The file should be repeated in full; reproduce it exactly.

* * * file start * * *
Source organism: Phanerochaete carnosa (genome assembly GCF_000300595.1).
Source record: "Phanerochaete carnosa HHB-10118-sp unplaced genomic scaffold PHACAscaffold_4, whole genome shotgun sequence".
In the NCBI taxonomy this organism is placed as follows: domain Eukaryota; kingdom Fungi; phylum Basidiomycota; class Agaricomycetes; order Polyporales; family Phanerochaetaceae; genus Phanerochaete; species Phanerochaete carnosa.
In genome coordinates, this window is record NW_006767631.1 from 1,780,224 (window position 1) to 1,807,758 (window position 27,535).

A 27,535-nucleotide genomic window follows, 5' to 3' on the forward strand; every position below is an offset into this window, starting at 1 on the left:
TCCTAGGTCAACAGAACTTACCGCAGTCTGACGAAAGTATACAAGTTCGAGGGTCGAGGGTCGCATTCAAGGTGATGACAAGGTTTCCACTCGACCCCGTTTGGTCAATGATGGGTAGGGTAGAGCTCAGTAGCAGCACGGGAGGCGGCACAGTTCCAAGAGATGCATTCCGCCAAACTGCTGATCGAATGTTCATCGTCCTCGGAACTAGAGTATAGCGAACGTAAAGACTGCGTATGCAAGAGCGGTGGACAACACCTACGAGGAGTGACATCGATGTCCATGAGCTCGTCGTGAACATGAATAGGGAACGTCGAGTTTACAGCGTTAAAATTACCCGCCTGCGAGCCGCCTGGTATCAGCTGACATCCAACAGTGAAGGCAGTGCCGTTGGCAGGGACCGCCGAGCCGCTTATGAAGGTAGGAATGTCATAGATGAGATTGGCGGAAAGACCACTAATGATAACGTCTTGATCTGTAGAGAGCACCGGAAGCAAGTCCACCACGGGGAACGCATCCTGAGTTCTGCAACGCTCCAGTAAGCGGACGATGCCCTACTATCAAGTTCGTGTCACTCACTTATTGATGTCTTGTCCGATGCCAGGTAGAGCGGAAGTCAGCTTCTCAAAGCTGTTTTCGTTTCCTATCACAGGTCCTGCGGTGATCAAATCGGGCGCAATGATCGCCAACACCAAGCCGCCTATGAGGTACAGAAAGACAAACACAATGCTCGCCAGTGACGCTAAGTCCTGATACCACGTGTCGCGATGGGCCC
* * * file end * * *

Source organism: Phanerochaete carnosa (genome assembly GCF_000300595.1).
Source record: "Phanerochaete carnosa HHB-10118-sp unplaced genomic scaffold PHACAscaffold_4, whole genome shotgun sequence".
In the NCBI taxonomy this organism is placed as follows: domain Eukaryota; kingdom Fungi; phylum Basidiomycota; class Agaricomycetes; order Polyporales; family Phanerochaetaceae; genus Phanerochaete; species Phanerochaete carnosa.
In genome coordinates, this window is record NW_006767631.1 from 1,780,224 (window position 1) to 1,807,758 (window position 27,535).

A 27,535-nucleotide genomic window follows, 5' to 3' on the forward strand; every position below is an offset into this window, starting at 1 on the left:
TCCTAGGTCAACAGAACTTACCGCAGTCTGACGAAAGTATACAAGTTCGAGGGTCGAGGGTCGCATTCAAGGTGATGACAAGGTTTCCACTCGACCCCGTTTGGTCAATGATGGGTAGGGTAGAGCTCAGTAGCAGCACGGGAGGCGGCACAGTTCCAAGAGATGCATTCCGCCAAACTGCTGATCGAATGTTCATCGTCCTCGGAACTAGAGTATAGCGAACGTAAAGACTGCGTATGCAAGAGCGGTGGACAACACCTACGAGGAGTGACATCGATGTCCATGAGCTCGTCGTGAACATGAATAGGGAACGTCGAGTTTACAGCGTTAAAATTACCCGCCTGCGAGCCGCCTGGTATCAGCTGACATCCAACAGTGAAGGCAGTGCCGTTGGCAGGGACCGCCGAGCCGCTTATGAAGGTAGGAATGTCATAGATGAGATTGGCGGAAAGACCACTAATGATAACGTCTTGATCTGTAGAGAGCACCGGAAGCAAGTCCACCACGGGGAACGCATCCTGAGTTCTGCAACGCTCCAGTAAGCGGACGATGCCCTACTATCAAGTTCGTGTCACTCACTTATTGATGTCTTGTCCGATGCCAGGTAGAGCGGAAGTCAGCTTCTCAAAGCTGTTTTCGTTTCCTATCACAGGTCCTGCGGTGATCAAATCGGGCGCAATGATCGCCAACACCAAGCCGCCTATGAGGTACAGAAAGACAAACACAATGCTCGCCAGTGACGCTAAGTCCTGATACCACGTGTCGCGATGGGCCC